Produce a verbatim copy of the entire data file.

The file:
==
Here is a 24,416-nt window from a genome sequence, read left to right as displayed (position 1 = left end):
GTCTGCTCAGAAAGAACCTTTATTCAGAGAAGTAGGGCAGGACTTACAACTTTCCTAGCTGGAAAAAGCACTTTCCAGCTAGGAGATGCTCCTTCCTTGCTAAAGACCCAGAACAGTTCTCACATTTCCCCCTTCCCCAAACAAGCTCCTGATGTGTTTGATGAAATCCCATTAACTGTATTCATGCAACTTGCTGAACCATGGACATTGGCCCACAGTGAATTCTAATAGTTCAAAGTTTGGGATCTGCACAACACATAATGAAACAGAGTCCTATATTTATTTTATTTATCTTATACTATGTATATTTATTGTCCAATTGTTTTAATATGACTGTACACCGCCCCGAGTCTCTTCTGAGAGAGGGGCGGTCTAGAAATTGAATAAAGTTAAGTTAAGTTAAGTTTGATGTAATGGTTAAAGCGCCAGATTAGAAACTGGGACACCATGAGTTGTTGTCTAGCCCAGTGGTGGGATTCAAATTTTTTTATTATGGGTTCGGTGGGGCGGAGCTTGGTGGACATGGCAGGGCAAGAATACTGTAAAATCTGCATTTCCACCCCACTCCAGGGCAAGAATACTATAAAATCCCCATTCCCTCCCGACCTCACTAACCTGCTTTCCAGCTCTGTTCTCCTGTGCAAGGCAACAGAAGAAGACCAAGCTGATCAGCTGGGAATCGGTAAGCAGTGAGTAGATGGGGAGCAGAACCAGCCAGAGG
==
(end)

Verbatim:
Here is a 24,416-nt window from a genome sequence, read left to right as displayed (position 1 = left end):
GTCTGCTCAGAAAGAACCTTTATTCAGAGAAGTAGGGCAGGACTTACAACTTTCCTAGCTGGAAAAAGCACTTTCCAGCTAGGAGATGCTCCTTCCTTGCTAAAGACCCAGAACAGTTCTCACATTTCCCCCTTCCCCAAACAAGCTCCTGATGTGTTTGATGAAATCCCATTAACTGTATTCATGCAACTTGCTGAACCATGGACATTGGCCCACAGTGAATTCTAATAGTTCAAAGTTTGGGATCTGCACAACACATAATGAAACAGAGTCCTATATTTATTTTATTTATCTTATACTATGTATATTTATTGTCCAATTGTTTTAATATGACTGTACACCGCCCCGAGTCTCTTCTGAGAGAGGGGCGGTCTAGAAATTGAATAAAGTTAAGTTAAGTTAAGTTTGATGTAATGGTTAAAGCGCCAGATTAGAAACTGGGACACCATGAGTTGTTGTCTAGCCCAGTGGTGGGATTCAAATTTTTTTATTATGGGTTCGGTGGGGCGGAGCTTGGTGGACATGGCAGGGCAAGAATACTGTAAAATCTGCATTTCCACCCCACTCCAGGGCAAGAATACTATAAAATCCCCATTCCCTCCCGACCTCACTAACCTGCTTTCCAGCTCTGTTCTCCTGTGCAAGGCAACAGAAGAAGACCAAGCTGATCAGCTGGGAATCGGTAAGCAGTGAGTAGATGGGGAGCAGAACCAGCCAGAGG